You are the lowest of the low, and we are all thoroughly fed up of reading your uninformed, immature drivel on every sodding article posted on this site. Trudge back to IGN or one of the other safe, identikit mainstream sites that will allow you to wallow in your ignorance.

I must also criticise Gamefront moderators, we all know full well that you have the potential to remove comments yet this idiot continues to be allowed to draw unlimited amounts of attention to himself and his vapid comments at a rate that exceeds even the most venomous parody. He is a complete liability to the site’s image and should have his posted removed from now on. I don’t advocate censorship and oppression but considering he himself advocates it simply because it makes him look different, I would have no sympathy for this little turd.

Do us and yourselves a favour and get rid of him now, before it starts to push potential new users away from the site.


On May 18, 2013 at 1:28 pm

Dear lol,

. . . . . .. . . . . . . . . . . ,.-‘”. . . . . . . . . .“~.,
. . . . . . . .. . . . . .,.-”. . . . . . . . . . . . . . . . . .“-.,
. . . . .. . . . . . ..,/. . . . . . . . . . . . . . . . . . . . . . . ”:,
. . . . . . . .. .,?. . . . . . . . . . . . . . . . . . . . . . . . . . .\,
. . . . . . . . . /. . . . . . . . . . . . . . . . . . . . . . . . . . . . ,}
. . . . . . . . ./. . . . . . . . . . . . . . . . . . . . . . . . . . ,:`^`.}
. . . . . . . ./. . . . . . . . . . . . . . . . . . . . . . . . . ,:”. . . ./
. . . . . . .?. . . __. . . . . . . . . . . . . . . . . . . . :`. . . ./
. . . . . . . /__.(. . .“~-,_. . . . . . . . . . . . . . ,:`. . . .. ./
. . . . . . /(_. . ”~,_. . . ..“~,_. . . . . . . . . .,:`. . . . _/
. . . .. .{.._$;_. . .”=,_. . . .“-,_. . . ,.-~-,}, .~”; /. .. .}
. . .. . .((. . .*~_. . . .”=-._. . .“;,,./`. . /” . . . ./. .. ../
. . . .. . .\`~,. . ..“~.,. . . . . . . . . ..`. . .}. . . . . . ../
. . . . . .(. ..`=-,,. . . .`. . . . . . . . . . . ..(. . . ;_,,-”
. . . . . ../.`~,. . ..`-.. . . . . . . . . . . . . . ..\. . /\
. . . . . . \`~.*-,. . . . . . . . . . . . . . . . . ..|,./…..\,__
,,_. . . . . }.>-._\. . . . . . . . . . . . . . . . . .|. . . . . . ..`=~-,
. .. `=~-,_\_. . . `\,. . . . . . . . . . . . . . . . .\
. . . . . . . . . .`=~-,,.\,. . . . . . . . . . . . . . . .\
. . . . . . . . . . . . . . . . `:,, . . . . . . . . . . . . . `\. . . . . . ..__
. . . . . . . . . . . . . . . . . . .`=-,. . . . . . . . . .,%`>–==“
. . . . . . . . . . . . . . . . . . . . _\. . . . . ._,-%. . . ..`

Please stop. It’s embarrassing now.


James Murff

On May 18, 2013 at 1:30 pm

To note, I never made the assertion that the player owns the game. However, the player DOES own the footage they take of the game. Whether they have the rights to broadcast or (more importantly) monetize said footage is what this article is about.


On May 18, 2013 at 3:17 pm

Please, stop embarrassing yourself `lol´.


On May 19, 2013 at 1:53 am

As a viewer of some LPs (usually before I decide, whether I buy a game or not) I strongly prefer the “amateur” LPs. Because as soon as somebody tries to make money off it, I can’t be sure, the player isn’t taking money from the publisher/studio too. And in that case a good LP might be able to smooth over some rough edges in a game, which might tip the scale towards “no buy” for me. If you do a LP for fun however, the reaction to these rough spots is natural and usually not very favourable.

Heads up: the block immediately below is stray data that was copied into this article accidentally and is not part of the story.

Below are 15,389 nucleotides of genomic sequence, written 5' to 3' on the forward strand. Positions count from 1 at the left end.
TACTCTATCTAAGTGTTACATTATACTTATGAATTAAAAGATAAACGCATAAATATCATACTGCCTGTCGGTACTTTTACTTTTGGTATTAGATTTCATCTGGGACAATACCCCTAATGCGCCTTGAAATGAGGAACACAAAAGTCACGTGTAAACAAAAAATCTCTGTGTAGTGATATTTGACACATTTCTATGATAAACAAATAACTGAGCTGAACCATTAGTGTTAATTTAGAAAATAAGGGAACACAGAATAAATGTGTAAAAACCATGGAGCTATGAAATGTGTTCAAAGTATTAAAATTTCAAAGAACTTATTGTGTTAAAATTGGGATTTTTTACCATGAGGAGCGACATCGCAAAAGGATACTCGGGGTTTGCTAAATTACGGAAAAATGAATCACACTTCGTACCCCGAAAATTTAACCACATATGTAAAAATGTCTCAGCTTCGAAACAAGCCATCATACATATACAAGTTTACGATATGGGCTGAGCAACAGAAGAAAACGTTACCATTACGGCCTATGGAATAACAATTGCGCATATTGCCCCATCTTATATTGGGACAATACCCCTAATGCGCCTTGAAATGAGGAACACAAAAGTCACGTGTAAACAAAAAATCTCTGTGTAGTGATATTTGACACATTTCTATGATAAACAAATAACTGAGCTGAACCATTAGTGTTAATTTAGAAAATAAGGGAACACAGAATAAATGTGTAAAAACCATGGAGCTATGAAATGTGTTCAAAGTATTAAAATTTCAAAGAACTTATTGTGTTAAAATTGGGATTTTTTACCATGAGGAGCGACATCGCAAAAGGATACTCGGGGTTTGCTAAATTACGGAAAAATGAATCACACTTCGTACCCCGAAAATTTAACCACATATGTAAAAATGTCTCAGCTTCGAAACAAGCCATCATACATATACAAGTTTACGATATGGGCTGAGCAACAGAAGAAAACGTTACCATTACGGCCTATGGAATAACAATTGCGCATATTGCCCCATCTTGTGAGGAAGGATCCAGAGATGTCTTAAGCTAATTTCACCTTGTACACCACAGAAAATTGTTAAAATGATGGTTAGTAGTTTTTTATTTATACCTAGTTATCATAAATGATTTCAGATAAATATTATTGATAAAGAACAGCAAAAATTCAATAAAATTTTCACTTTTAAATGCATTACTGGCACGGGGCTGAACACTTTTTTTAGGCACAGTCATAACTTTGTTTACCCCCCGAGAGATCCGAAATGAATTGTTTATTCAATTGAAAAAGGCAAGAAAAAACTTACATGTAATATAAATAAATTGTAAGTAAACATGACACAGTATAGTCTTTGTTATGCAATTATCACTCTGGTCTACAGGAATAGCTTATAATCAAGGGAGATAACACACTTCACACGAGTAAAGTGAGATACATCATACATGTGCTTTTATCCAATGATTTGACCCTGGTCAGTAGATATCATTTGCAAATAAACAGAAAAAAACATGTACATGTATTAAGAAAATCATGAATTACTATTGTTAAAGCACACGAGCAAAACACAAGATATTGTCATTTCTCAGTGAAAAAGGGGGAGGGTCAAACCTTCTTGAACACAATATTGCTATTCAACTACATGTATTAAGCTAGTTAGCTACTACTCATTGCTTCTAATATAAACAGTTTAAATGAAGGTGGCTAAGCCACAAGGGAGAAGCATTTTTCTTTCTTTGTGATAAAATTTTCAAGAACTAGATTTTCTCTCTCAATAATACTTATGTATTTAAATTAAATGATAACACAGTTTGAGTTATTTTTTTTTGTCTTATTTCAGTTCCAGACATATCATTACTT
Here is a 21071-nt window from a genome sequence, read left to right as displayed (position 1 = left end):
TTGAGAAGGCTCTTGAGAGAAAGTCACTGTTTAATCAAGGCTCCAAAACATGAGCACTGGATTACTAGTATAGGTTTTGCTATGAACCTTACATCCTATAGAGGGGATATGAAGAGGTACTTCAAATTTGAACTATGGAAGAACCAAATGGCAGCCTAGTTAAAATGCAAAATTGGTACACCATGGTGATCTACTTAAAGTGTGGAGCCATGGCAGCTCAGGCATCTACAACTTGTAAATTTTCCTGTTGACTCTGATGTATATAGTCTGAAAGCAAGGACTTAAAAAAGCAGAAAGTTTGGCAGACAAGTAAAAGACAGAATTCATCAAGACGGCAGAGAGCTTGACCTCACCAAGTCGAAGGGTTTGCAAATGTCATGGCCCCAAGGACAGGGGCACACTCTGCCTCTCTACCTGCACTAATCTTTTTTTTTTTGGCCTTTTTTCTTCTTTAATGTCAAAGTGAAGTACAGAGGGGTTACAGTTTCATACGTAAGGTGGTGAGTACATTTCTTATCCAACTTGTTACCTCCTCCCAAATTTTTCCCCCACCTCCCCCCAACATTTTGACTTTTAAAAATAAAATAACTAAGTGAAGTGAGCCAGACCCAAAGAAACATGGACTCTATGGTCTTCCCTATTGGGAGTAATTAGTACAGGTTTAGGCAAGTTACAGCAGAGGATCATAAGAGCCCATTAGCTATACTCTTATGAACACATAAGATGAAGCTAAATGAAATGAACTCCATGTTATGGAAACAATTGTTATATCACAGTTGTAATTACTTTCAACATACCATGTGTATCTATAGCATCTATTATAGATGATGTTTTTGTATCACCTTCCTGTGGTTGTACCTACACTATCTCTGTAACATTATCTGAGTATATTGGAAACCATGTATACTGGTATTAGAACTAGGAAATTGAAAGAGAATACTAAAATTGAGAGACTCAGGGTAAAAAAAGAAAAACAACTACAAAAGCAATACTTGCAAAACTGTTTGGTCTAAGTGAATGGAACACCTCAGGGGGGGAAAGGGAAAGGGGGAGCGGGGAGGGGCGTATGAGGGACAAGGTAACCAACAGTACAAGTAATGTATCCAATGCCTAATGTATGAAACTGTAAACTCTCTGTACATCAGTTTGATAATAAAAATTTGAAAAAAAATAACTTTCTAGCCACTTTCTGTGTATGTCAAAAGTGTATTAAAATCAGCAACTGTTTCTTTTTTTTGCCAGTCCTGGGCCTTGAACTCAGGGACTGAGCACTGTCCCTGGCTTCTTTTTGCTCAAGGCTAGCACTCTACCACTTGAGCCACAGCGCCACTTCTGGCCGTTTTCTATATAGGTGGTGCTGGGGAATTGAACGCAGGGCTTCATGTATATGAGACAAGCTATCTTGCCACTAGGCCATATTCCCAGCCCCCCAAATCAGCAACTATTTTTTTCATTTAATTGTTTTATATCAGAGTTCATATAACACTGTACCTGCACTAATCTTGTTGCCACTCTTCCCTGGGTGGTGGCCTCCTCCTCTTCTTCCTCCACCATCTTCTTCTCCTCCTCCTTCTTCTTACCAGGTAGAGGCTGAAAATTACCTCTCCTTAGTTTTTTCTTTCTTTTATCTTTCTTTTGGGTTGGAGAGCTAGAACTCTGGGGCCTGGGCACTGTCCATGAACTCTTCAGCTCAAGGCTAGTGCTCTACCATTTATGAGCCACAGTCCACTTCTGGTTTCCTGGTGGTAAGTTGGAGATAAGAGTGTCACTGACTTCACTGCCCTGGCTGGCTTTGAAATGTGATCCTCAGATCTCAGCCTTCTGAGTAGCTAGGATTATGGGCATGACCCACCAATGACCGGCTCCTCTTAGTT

I guess, I’m with the old school LPers on this one.


On May 19, 2013 at 3:33 am

To follow up on others’ dismantling of ‘lol’, I’d like to also point out that he

- defends EA Origin but doesn’t bother explaining why
- believes only children and adult virgins play Call of Duty for the single player (which is, in fact, an unintentional criticism of the game for not having an engaging story, although obviously it’s not true as everyone I know played single player and enjoyed it and none of them fit his sloppy generalisations)
- said that Infinity Ward provided a courtesy to gamers by pulling the “24/7 365 days a year” Nuketown preorder DLC less than a week after Black Ops 2 went on sale then reinstating it after the backlash became unmanageable without apologising for their obvious deception
- CONSTANTLY plays to the appeal to the majority to handwave genuine complaints, even when those complaining are proven to be the majority or at the very least a majority large enough that they can’t or shouldn’t be ignored (e.g. Nuketown again, and of course the ending to Mass Effect 3)
- thinks that EA created Star Wars: The Old Republic, which speaks volumes for his lack of industry knowledge
- uses the name ‘lol’, which in itself should be grounds for instantly being banned from any site on the internet
- actually uses the acronym ‘lol’ in his comments as well, which means he’s stating his own name

Honestly, it’s so relentlessly childish that it’s not even worth getting that worked up about. He’s obviously either very, very young or just very lonely. All you can do is feel a bit sorry for him.


On May 19, 2013 at 4:49 am

*Obviously I meant Treyarch in my last comment, not Infinity Ward. Though considering who we’re talking about here, I doubt the self-correction is necessary. I might as well have said it was Sega who developed Black Ops and he wouldn’t have noticed the error. After all, he isn’t really a gamer.


On May 19, 2013 at 5:25 am

First let us make one thing clear, Law and Right/Wrong/Morals/Ethics have NOTHING to do with one another. Law is a matter of FINANCIAL CLAIMS. As for the situation, I say at most nintendo deserves 25% at most. Let’s Play stuff is like any magazine or community based thing. It’s self serving. By them doing what they do, they increase the market for what nintendo does. They create, or expand, the current base. I know it doesn’t seem like it, but people because fans of shows like Let’s Play or X Play or whatever and then when those shows display content or make recommends to people who like the show they then go out and buy it. of course they’d have no show without the original IP from nintendo so as I said, at most 25%. I know the big companies want to exterminate the little guys and prove how powerful they are, end the indie scene (unless they can buy it and profit whore it like everything else) and really begin the economic destruction that only mega corporate greed can achieve… but f**k ‘em. Just because they want to burn the world down doesn’t mean let them.